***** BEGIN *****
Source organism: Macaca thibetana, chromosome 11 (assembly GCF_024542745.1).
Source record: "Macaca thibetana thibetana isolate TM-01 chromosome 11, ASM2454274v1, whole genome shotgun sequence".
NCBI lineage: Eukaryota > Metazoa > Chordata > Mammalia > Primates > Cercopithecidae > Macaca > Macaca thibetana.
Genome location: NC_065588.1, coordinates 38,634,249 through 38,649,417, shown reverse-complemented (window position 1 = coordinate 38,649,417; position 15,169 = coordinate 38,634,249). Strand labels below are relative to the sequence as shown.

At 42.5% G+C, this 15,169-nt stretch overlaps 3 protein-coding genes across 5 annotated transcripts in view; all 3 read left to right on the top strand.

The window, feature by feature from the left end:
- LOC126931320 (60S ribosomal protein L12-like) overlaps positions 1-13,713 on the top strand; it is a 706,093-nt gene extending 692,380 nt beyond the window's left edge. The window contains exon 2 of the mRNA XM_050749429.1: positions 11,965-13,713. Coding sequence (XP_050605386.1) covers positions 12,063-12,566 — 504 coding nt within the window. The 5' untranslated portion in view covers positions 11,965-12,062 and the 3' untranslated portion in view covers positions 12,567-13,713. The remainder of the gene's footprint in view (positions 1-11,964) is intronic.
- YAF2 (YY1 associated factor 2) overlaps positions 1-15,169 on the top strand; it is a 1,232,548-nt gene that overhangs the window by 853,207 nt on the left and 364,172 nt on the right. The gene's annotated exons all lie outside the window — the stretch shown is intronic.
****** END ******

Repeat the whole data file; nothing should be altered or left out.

Source organism: Macaca thibetana, chromosome 11 (assembly GCF_024542745.1).
Source record: "Macaca thibetana thibetana isolate TM-01 chromosome 11, ASM2454274v1, whole genome shotgun sequence".
NCBI lineage: Eukaryota > Metazoa > Chordata > Mammalia > Primates > Cercopithecidae > Macaca > Macaca thibetana.
Genome location: NC_065588.1, coordinates 38,634,249 through 38,649,417, shown reverse-complemented (window position 1 = coordinate 38,649,417; position 15,169 = coordinate 38,634,249). Strand labels below are relative to the sequence as shown.

At 42.5% G+C, this 15,169-nt stretch overlaps 3 protein-coding genes across 5 annotated transcripts in view; all 3 read left to right on the top strand.

The window, feature by feature from the left end:
- LOC126931320 (60S ribosomal protein L12-like) overlaps positions 1-13,713 on the top strand; it is a 706,093-nt gene extending 692,380 nt beyond the window's left edge. The window contains exon 2 of the mRNA XM_050749429.1: positions 11,965-13,713. Coding sequence (XP_050605386.1) covers positions 12,063-12,566 — 504 coding nt within the window. The 5' untranslated portion in view covers positions 11,965-12,062 and the 3' untranslated portion in view covers positions 12,567-13,713. The remainder of the gene's footprint in view (positions 1-11,964) is intronic.
- YAF2 (YY1 associated factor 2) overlaps positions 1-15,169 on the top strand; it is a 1,232,548-nt gene that overhangs the window by 853,207 nt on the left and 364,172 nt on the right. The gene's annotated exons all lie outside the window — the stretch shown is intronic.